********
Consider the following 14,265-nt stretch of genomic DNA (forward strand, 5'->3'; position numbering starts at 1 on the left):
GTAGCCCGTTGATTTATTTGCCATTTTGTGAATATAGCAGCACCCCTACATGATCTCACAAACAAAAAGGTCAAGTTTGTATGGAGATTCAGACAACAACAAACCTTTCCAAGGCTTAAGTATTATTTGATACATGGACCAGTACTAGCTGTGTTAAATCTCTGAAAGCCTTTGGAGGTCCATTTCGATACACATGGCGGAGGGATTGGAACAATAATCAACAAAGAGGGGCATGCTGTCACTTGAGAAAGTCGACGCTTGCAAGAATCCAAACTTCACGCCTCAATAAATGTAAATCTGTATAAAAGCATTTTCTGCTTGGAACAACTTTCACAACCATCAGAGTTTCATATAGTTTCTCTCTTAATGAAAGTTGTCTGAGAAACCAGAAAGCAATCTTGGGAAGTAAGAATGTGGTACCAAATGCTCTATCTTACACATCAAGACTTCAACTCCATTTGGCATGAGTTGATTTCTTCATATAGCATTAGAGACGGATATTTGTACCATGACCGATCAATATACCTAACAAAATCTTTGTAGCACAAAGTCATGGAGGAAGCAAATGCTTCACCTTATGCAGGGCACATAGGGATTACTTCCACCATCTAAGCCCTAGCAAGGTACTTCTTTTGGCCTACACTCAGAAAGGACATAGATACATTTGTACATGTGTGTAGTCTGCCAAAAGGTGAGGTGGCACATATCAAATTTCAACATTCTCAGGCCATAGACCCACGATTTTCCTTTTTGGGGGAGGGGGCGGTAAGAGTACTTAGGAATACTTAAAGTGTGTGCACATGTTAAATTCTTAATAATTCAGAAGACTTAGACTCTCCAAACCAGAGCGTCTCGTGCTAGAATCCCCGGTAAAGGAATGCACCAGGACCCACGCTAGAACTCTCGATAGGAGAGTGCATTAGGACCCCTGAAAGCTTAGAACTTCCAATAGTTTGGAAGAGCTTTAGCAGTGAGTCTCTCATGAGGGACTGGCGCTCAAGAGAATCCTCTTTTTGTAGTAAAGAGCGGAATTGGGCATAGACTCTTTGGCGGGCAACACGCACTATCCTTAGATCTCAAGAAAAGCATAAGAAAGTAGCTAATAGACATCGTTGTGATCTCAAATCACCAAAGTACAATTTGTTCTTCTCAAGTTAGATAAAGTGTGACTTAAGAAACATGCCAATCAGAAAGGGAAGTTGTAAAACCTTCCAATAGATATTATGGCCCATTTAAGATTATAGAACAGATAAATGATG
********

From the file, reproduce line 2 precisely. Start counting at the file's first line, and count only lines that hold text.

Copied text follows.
GTAGCCCGTTGATTTATTTGCCATTTTGTGAATATAGCAGCACCCCTACATGATCTCACAAACAAAAAGGTCAAGTTTGTATGGAGATTCAGACAACAACAAACCTTTCCAAGGCTTAAGTATTATTTGATACATGGACCAGTACTAGCTGTGTTAAATCTCTGAAAGCCTTTGGAGGTCCATTTCGATACACATGGCGGAGGGATTGGAACAATAATCAACAAAGAGGGGCATGCTGTCACTTGAGAAAGTCGACGCTTGCAAGAATCCAAACTTCACGCCTCAATAAATGTAAATCTGTATAAAAGCATTTTCTGCTTGGAACAACTTTCACAACCATCAGAGTTTCATATAGTTTCTCTCTTAATGAAAGTTGTCTGAGAAACCAGAAAGCAATCTTGGGAAGTAAGAATGTGGTACCAAATGCTCTATCTTACACATCAAGACTTCAACTCCATTTGGCATGAGTTGATTTCTTCATATAGCATTAGAGACGGATATTTGTACCATGACCGATCAATATACCTAACAAAATCTTTGTAGCACAAAGTCATGGAGGAAGCAAATGCTTCACCTTATGCAGGGCACATAGGGATTACTTCCACCATCTAAGCCCTAGCAAGGTACTTCTTTTGGCCTACACTCAGAAAGGACATAGATACATTTGTACATGTGTGTAGTCTGCCAAAAGGTGAGGTGGCACATATCAAATTTCAACATTCTCAGGCCATAGACCCACGATTTTCCTTTTTGGGGGAGGGGGCGGTAAGAGTACTTAGGAATACTTAAAGTGTGTGCACATGTTAAATTCTTAATAATTCAGAAGACTTAGACTCTCCAAACCAGAGCGTCTCGTGCTAGAATCCCCGGTAAAGGAATGCACCAGGACCCACGCTAGAACTCTCGATAGGAGAGTGCATTAGGACCCCTGAAAGCTTAGAACTTCCAATAGTTTGGAAGAGCTTTAGCAGTGAGTCTCTCATGAGGGACTGGCGCTCAAGAGAATCCTCTTTTTGTAGTAAAGAGCGGAATTGGGCATAGACTCTTTGGCGGGCAACACGCACTATCCTTAGATCTCAAGAAAAGCATAAGAAAGTAGCTAATAGACATCGTTGTGATCTCAAATCACCAAAGTACAATTTGTTCTTCTCAAGTTAGATAAAGTGTGACTTAAGAAACATGCCAATCAGAAAGGGAAGTTGTAAAACCTTCCAATAGATATTATGGCCCATTTAAGATTATAGAACAGATAAATGATG